Rhonda Mildon’s 1951 Ford F1 Flathead V8 pickup and its long journey to Aotearoa


Cheap to mass-produce, incredibly popular, the Ford F1 Flathead V8 kickstarted the United States’ ongoing love affair with the pickup truck.

Words: Jane Warwick  Photos: Tessa Chrisp

Rhonda Mildon loves cars. She knows she shouldn’t given the state of the planet’s lungs, but she can’t help herself. At 13 she first got behind the wheel — initially driving up and down the family’s driveway.

Then, with her father, she took on the rural backroads of Auckland. Her mother, anxious and sitting in the back seat, tapped her father on the shoulder: “Len. Len! Tell her to slow down!”

And in that auspicious and freedom-defining 15th year so longed for by wannabe motorheads of the day, Rhonda got her licence and her first car — a Hillman Hunter.

A mint 1953 Morris Minor followed the Hillman. Its number plate, BC4058, is forever etched in Rhonda’s heart because although she appreciates all cars, she has a particular fondness for old ones.

Several years and cars later, Rhonda — now working in the United States as an emergency department nurse — decided it was time for a dream car. She didn’t want a daily runabout for doing chores and getting to and from work, but a car that would blow the workaday cobwebs from her head. Since she always planned to return home, the vehicle would also be a reminder of her time in the United States.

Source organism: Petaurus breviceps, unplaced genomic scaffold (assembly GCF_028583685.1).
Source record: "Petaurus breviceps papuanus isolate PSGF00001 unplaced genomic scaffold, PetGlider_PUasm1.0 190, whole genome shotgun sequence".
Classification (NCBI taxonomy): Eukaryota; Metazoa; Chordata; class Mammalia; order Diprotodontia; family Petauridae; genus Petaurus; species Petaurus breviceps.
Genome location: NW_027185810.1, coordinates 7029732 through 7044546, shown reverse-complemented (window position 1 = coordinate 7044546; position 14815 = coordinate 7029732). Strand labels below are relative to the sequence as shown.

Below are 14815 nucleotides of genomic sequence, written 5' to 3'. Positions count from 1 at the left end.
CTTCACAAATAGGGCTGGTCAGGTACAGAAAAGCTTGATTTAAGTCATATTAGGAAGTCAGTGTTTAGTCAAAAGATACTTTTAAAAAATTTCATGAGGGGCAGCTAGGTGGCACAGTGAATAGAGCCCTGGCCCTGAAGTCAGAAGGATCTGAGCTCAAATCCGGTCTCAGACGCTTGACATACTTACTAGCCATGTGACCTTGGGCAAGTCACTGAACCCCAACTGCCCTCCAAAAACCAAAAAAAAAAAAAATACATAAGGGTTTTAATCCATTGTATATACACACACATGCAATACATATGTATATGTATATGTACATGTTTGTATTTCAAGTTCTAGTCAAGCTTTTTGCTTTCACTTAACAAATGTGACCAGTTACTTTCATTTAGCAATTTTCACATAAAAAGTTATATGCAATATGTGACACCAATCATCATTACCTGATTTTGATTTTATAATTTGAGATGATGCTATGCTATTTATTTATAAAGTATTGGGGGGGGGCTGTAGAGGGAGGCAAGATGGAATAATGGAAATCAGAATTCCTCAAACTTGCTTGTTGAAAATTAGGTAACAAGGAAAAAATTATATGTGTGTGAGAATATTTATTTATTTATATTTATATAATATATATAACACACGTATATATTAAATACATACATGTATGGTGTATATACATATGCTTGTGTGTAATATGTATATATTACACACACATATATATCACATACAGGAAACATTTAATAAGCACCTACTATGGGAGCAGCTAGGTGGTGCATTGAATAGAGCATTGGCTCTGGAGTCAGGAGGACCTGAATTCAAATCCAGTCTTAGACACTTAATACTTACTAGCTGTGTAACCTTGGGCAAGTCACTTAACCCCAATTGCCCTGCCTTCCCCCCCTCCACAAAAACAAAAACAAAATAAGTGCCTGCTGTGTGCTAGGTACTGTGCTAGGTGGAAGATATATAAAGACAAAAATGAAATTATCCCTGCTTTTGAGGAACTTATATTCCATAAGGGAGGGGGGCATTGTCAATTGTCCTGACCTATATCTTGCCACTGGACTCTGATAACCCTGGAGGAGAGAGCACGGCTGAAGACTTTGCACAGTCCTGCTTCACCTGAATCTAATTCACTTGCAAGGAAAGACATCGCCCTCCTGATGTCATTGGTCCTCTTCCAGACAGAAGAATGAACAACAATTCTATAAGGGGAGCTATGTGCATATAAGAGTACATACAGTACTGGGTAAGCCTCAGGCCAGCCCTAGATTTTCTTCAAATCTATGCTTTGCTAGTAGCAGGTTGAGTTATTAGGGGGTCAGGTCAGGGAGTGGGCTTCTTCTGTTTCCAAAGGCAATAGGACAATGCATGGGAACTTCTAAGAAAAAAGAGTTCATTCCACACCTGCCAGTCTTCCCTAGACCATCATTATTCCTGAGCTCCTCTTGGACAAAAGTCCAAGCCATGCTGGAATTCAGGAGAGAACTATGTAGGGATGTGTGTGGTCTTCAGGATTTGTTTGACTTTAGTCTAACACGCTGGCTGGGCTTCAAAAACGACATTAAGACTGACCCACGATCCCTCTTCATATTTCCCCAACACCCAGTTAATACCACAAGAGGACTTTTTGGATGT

Perusing the classified advertisements website, Craigslist, Rhonda came across a 1951 Ford pickup. She marked it and moved on to look at, among others, a T-Bird in Florida, but she kept coming back to the truck, a beautifully restored 1951 Ford F1 Flathead V8.

The car’s history went like this: owner Joseph Cashen lived in Santa Monica but also had a property — Wingmaster Farm — on the California coast. Joseph and the farmer next door shared the truck as Joseph’s ranch was mostly a weekend retreat.

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Time went on, people grew old, and the farmer next door passed away. The truck was retired to Wingmaster Farm. It wasn’t unloved, just unused; Joseph’s daughter Pat was particularly fond of it. And when tired of big-city life, Pat asked to make the farm her home, Joseph added one condition: that Pat refurbish the truck.

With no prior knowledge, Pat stripped it to the chassis and hand-sandblasted each panel. She removed every nut and bolt and marked them on a plan with a Post-it, sourcing the few components she couldn’t retrieve. The only element not original when she finished was the battered wood panels in the tray that Joseph replaced with California white oak.